Wednesday, February 09, 2005

Frontline's 'House of Saud' - History

I watched the Frontline special, House of Saud, last night. As a primer on Saudi history it would be hard to beat. There wasn't much new in the show but the images, especially the archival footage from the early 20th Century, were great. Some pictures are worth a thousand words. If you haven't yet seen it I do recommend it, though at two commercial-free hours it is rather long.

I have my criticisms of course, which I will detail in the next few post. First, Frontline did not give enough of the history of the Saud clan or the Wahhabi sect. The show began with the Saud family, lead by Ibn Saud, forming an alliance with the Wahhabist Ikwan and conquering the penninsula in the early 20th Century.

However, the Wahhab-Saud alliance goes back to the mid-1700s. Stephen Schwartz writes of this in The Two Faces of Islam: "By 1788, the Wahhab-Saud alliance controlled most of the Arabian Penninsula. (Starting in 1792 they extended) their raiding over the next three years to Medina, Syria and Iraq. These campaigns saw mass murder and rape of Shi'a Muslims as well as abherents of the Hanafi and other legal schools rejected by Ibn Abd al-Wahhab."

The Wahhab-Saud war against Shi'ism was particularly gruesome. Schwartz writes of their "extraordinary hatred" of Shi'ism. In 1801, the Saud-Wahhabists sacked the Shia holy city of Karbala, now in Iraq. In Wahhabism: A Critical Essay, Hamid Algar writes: "According to some accounts, the raid took place precisely on Muharram 10, the day on which Shi'is gather to commemorate the his martyrdom (Imam Husayn). If such was the timing of the assault, it must have been deliberately chosen to inflict maximum insult and pain on the Shi'is."

Algar then quotes a "matter-of-fact account of the atrocity" by a Saudi chronicler.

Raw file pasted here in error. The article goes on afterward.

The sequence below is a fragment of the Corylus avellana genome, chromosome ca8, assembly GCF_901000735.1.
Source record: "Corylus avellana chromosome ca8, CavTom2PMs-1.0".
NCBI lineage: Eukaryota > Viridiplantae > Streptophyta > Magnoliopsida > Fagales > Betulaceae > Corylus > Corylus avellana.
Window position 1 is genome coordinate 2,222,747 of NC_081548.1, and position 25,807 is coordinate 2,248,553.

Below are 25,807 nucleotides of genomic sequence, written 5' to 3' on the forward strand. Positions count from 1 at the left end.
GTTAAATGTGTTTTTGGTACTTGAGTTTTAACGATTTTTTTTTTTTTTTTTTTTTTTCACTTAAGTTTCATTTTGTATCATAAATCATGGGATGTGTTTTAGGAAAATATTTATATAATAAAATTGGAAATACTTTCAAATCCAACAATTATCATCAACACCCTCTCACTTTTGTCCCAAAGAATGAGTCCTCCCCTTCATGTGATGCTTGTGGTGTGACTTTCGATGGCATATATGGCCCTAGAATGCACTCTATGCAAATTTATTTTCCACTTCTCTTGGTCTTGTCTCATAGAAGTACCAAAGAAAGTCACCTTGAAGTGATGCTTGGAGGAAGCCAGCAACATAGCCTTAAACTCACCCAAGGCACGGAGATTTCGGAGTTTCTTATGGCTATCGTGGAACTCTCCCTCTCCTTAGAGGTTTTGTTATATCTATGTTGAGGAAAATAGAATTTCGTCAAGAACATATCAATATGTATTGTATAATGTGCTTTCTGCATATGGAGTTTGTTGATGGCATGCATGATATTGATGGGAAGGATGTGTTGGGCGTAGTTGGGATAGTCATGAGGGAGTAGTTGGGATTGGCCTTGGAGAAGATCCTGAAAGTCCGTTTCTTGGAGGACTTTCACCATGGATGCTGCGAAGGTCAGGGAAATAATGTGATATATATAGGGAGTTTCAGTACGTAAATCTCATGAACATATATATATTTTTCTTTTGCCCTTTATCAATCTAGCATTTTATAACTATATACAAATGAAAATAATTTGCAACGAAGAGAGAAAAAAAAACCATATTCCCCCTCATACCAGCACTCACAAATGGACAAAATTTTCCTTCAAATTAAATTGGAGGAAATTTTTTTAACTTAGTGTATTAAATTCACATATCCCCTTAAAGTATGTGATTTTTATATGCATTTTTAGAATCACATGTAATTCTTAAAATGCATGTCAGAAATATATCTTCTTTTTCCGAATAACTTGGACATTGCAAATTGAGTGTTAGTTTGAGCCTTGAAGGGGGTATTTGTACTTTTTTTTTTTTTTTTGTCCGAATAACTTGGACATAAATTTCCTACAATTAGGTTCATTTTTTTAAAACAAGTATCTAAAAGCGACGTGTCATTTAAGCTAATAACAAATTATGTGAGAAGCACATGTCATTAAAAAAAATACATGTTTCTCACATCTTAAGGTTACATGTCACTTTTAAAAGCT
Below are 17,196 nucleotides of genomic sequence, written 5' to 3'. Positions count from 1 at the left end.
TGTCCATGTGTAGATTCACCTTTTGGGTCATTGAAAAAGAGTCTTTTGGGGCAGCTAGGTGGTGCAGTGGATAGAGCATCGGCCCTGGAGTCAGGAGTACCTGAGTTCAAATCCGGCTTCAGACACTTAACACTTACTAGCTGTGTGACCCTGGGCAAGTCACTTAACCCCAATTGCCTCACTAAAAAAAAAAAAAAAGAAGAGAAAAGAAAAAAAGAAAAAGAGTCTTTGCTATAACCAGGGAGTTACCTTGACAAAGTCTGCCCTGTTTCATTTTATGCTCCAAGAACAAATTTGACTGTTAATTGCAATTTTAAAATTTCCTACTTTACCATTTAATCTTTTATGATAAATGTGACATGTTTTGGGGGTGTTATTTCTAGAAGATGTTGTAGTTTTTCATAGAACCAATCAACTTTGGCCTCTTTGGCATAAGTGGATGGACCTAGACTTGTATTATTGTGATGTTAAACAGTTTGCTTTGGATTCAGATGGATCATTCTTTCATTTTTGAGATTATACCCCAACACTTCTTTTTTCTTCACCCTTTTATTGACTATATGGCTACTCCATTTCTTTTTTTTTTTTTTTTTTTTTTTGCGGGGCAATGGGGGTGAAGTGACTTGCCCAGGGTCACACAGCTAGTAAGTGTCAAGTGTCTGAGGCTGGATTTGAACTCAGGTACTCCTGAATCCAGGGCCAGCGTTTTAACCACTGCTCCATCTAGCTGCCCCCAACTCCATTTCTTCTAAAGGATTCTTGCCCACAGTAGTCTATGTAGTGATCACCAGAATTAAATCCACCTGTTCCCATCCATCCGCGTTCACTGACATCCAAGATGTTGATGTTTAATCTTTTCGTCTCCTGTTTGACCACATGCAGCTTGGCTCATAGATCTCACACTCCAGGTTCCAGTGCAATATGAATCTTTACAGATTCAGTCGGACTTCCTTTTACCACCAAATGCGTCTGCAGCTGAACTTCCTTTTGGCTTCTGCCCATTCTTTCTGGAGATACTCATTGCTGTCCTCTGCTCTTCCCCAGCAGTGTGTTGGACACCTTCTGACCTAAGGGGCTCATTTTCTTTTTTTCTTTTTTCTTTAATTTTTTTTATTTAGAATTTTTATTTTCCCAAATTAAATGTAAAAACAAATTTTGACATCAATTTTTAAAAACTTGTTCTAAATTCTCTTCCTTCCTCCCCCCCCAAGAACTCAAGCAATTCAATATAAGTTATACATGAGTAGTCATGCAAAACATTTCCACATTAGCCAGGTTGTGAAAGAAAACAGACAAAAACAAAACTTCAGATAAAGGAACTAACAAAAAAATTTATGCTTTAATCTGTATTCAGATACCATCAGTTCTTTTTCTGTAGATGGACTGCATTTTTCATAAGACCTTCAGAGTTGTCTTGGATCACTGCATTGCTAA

"The Muslims [i.e. the Wahhabis] scaled the walls, entered the city by force, and killed the majority of its people in the markets and in their homes. Then they destroyed the dome placed over the grave of al-Husayn by those who believe in such things. They took whatever they found inside the dome and its surroundings. ... They stayed in Karbala for no more than morning, leaving around midday with all the property they had gathered and having killed about two thousand people."
These attacks on the Shia holy cities were a great shock to the Shi'a. Indeed Yitzhak Nakash, in The Shi'is of Iraq, says these attacks were a major factor in the rise of Shi'ism in Iraq. At that time Shi'as were a minority based mainly in the holy cities. The Shi'a lacked "a tribal army" to defend their shrines. "The Wahhabi attacks of Najaf and Karbala reinforced the sectarian idenity of the Shi'i ulama and increased their motivation to convert the tribes."

At this point the Wahhab-Saud alliance posed a threat to the Ottoman Empire, recently stunned by Napolean's invasion of Egypt. In 1811, Sultan Mahmed II dispatched Muhammad Ali Pasha, the overlord of Egypt and an Albanian tough guy, to subdue the Wahhab-Saudi rebels. Muhammad Ali was ruthless and brilliant. After an initial defeat he used artillery and, in Schwatz's words, "swept through western Arabia. ... Al Sa'ud's men fled before the punitive advance of the Ottoman army." Captured Wahhabi leaders were sent to Istanbul "where they were paraded through the streets before being executed, their severed heads posted in the imperial precincts." By 1818 the seat of Saud power was destroyed and the fouth Saud leader was sent to Istanbul and executed.